Harjo: Vernon Bellecourt
American Indian Movement leader Vernon Bellecourt would have celebrated his 76th birthday Oct. 17, but it turned out to be the date of his burial.
Bellecourt died Oct. 13 in a Minneapolis hospital from complications of diabetes and an E. coli infection in his lungs. He was surrounded by family and friends, who said that he passed peacefully within three minutes after being removed from a respirator.
''Of all 12 of us siblings, only me and my sister are left,'' said Bellecourt's brother, Clyde Bellecourt, also a longtime activist in Minneapolis. ''It's hard to think about what we'll do without him.'' Bellecourt was laid to rest on family land on the White Earth Chippewa Reservation in northwestern Minnesota.
Bellecourt's Anishinaabe name was WaBun-Inini, which means Man of Dawn. As a White Earth Band of Chippewa Indians tribal member, he once served on the tribal council and was Minneapolis-area vice president of the National Congress of American Indians.
''Vernon was a great representative of the Ojibwe Nation and one of the great communicators of our generation,'' said William A. Means, Oglala Lakota, Bellecourt's friend, fellow activist and community organizer. ''He was the best at getting across the message of treaty rights, human rights, mascots and racism to people from the grass-roots all the way to national officials.''
Means lauded Bellecourt's work as president of the National Coalition on Racism in Sports and Media, his support of our lawsuit against the disparaging name of the Washington football team and his efforts on behalf of the International Indian Treaty Council, which Means served as president for two decades. He commended what turned out to be the final work of Bellecourt's life: ''Getting another year's heating oil for 27 tribes from the people of Venezuela and CITGO.'' Bellecourt returned from Venezuela shortly before being hospitalized.
Floyd Red Crow Westerman, Sisseton-Wahpeton Dakota, praised Bellecourt's leadership of the AIM Grand Governing Council in Minneapolis. Westerman recalled a 1968 meeting in Denver, ''where Vernon, Clyde, DJ [Dennis J. Banks, Leech Lake Chippewa] and I started the American Indian Movement; then they went to Minneapolis and made it official.''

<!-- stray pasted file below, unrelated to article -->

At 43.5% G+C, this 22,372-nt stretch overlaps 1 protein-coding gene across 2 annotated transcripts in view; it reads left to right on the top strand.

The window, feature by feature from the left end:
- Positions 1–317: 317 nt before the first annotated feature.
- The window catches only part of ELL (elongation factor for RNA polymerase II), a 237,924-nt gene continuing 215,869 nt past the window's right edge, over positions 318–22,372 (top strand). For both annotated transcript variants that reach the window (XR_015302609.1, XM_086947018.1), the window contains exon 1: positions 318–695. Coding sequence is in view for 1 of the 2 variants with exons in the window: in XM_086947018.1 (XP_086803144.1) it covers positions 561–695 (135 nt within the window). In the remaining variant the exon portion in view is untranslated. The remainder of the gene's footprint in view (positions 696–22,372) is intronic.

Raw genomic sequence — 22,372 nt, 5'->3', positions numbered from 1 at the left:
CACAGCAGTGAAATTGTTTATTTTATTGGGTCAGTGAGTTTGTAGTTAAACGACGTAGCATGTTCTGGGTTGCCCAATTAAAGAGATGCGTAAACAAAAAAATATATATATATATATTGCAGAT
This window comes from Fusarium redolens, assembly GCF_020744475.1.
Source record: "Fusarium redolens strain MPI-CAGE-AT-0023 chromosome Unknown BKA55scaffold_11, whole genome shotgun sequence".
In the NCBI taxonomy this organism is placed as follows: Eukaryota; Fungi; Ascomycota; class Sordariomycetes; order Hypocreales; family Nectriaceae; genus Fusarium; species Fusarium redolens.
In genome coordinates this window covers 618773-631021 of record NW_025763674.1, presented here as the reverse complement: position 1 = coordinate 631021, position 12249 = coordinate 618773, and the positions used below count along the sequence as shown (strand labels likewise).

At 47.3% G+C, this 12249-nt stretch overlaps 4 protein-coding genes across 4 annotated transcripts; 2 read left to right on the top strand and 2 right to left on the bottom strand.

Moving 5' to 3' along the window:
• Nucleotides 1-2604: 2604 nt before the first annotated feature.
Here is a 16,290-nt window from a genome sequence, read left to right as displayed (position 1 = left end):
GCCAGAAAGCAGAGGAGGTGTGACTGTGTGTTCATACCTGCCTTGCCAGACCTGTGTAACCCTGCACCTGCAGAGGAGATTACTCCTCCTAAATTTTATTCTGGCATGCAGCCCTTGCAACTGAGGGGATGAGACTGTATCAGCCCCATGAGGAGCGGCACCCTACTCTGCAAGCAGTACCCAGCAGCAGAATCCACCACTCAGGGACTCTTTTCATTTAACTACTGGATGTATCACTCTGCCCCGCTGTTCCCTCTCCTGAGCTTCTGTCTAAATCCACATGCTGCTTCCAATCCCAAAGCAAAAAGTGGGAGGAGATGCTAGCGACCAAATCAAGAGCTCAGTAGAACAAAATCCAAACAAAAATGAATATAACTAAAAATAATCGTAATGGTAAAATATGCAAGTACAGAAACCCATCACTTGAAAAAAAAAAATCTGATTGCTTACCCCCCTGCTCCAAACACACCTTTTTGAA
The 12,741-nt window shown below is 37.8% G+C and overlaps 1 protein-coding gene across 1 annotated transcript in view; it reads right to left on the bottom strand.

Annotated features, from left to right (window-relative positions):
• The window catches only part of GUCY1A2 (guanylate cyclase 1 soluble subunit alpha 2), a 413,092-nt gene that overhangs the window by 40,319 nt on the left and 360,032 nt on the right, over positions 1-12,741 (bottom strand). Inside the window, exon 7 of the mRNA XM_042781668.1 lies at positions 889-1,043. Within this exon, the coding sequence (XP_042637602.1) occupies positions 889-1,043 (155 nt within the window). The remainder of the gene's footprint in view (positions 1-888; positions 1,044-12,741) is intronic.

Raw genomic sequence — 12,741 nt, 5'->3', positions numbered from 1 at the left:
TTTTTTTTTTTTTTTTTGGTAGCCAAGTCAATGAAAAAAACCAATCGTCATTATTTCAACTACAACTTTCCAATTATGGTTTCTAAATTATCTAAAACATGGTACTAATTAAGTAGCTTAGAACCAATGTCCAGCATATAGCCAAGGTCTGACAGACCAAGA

Westerman spoke to me from a hospital bed in Los Angeles, where he was recovering from a myelodysplasia syndrome incident. ''Now, all of us guys are getting up there. All that traveling - the life's been hard on us.'' Westerman, 71, is a singer/songwriter and actor who first rose to prominence in 1969, when his collaboration with Vine Deloria Jr. resulted in Westerman's first album, named after Deloria's bestselling book, ''Custer Died For Your Sins.''
I last saw Bellecourt in November 2005 at the public service following Deloria's private inurnment in Golden, Colo. Westerman was closing the service and invited all the AIM people to join him and sing the AIM song in Deloria's honor. Ward Churchill - who arrived late and loudly derided the family's projected images of Deloria on a back wall - started making his way to the front of the room.
Westerman cleverly called out the name of the man who had helped expose Churchill as a pseudo-Indian more than 15 years before he was fired for plagiarism by the University of Colorado: ''Vernon Bellecourt, come on up here.'' Upon hearing the name of his nemesis, Churchill threw his hands in the air and left in a huff, taking with him the gathering's only discordant note.
Seeing Westerman, Bellecourt and others together that day reminded me that these were brave men and women who had put themselves in danger for the rights of all Native peoples, so I joined them in a show of solidarity. Afterward, a friend said, ''I didn't know you were AIM.'' I wasn't, but that wasn't the point. It was a respect thing. I remember marveling at Bellecourt's verbal skills. He was like an old jazz musician who never had a lesson or needed a rehearsal - he could just play.
Bellecourt was a stand-up guy, even when he was in a wheelchair, as he often was over the last five years. He had a quick wit and a keen sense of what was important at any given moment, and was never a quisling or fair-weather friend.
''Vernon Bellecourt was serious about services to Natives, and he reached out to be a leader in the community,'' said Gerald Vizenor, White Earth Chippewa, a writer and professor of American studies at the University of New Mexico. ''He took part in many activities, including an interest in contemporary Native arts. I was impressed that he attended shows and exhibitions of Native American art.''
''I crossed many paths and traveled many roads with Vernon,'' said Phyllis Young, Hunkpapa Lakota/Yanktonai Dakota, a community activist and a founder of Women of All Red Nations. ''Vernon spent his life in pursuit of a better life for all Indian people. He did it very aggressively and never stopped, in spite of age and ailments and opposition.''
Suzan Shown Harjo, Cheyenne and Hodulgee Muscogee, is president of the Morning Star Institute in Washington, D.C., and a columnist for Indian Country Today.